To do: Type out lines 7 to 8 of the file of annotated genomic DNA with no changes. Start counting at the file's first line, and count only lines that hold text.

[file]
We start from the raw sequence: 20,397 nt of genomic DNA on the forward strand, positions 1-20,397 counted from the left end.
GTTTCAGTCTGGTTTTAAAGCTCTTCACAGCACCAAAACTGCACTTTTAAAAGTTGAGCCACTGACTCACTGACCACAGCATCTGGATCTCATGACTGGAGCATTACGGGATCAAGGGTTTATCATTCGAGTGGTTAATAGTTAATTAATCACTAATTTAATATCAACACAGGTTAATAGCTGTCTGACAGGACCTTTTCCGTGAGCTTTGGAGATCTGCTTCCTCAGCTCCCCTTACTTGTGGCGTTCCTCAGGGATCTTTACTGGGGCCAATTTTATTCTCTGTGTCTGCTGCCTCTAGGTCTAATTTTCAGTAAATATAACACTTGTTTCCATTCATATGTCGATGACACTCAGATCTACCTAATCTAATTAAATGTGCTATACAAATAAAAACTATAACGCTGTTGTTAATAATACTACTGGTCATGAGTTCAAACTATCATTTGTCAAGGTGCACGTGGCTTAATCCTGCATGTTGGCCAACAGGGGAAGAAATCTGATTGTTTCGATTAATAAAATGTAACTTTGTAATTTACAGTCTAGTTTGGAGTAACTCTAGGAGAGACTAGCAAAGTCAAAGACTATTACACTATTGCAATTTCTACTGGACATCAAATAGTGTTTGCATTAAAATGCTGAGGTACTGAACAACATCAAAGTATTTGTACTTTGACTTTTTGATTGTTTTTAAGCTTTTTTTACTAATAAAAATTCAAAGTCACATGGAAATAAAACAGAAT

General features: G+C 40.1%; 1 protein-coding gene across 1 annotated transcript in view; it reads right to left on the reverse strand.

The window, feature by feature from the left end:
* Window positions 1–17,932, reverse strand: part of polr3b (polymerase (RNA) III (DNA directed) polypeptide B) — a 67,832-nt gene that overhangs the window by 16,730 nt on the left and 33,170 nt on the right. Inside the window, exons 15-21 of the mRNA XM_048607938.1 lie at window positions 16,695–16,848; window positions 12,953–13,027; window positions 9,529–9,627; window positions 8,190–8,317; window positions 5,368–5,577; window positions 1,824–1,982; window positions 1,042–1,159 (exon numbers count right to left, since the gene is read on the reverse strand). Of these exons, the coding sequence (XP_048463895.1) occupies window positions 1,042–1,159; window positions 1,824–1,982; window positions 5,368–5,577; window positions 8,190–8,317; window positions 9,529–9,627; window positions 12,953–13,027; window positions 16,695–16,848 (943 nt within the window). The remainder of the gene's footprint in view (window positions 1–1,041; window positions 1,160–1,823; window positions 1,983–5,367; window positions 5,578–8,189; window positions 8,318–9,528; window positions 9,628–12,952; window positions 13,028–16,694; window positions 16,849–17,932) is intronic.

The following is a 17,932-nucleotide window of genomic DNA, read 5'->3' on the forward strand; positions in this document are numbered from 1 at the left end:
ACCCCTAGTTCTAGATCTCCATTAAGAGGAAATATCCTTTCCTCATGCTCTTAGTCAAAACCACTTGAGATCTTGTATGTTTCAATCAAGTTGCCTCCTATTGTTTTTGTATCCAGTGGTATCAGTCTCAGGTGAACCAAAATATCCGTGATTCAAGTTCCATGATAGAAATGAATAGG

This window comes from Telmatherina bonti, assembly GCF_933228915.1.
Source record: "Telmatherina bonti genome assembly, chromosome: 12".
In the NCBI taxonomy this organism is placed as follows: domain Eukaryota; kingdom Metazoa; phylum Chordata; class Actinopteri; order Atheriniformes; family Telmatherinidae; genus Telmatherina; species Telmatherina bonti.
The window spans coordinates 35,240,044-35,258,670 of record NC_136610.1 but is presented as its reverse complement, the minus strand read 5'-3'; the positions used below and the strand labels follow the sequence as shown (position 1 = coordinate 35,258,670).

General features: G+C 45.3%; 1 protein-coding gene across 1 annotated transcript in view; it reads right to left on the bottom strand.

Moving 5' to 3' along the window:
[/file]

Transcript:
ACCCCTAGTTCTAGATCTCCATTAAGAGGAAATATCCTTTCCTCATGCTCTTAGTCAAAACCACTTGAGATCTTGTATGTTTCAATCAAGTTGCCTCCTATTGTTTTTGTATCCAGTGGTATCAGTCTCAGGTGAACCAAAATATCCGTGATTCAAGTTCCATGATAGAAATGAATAGG

This window comes from Telmatherina bonti, assembly GCF_933228915.1.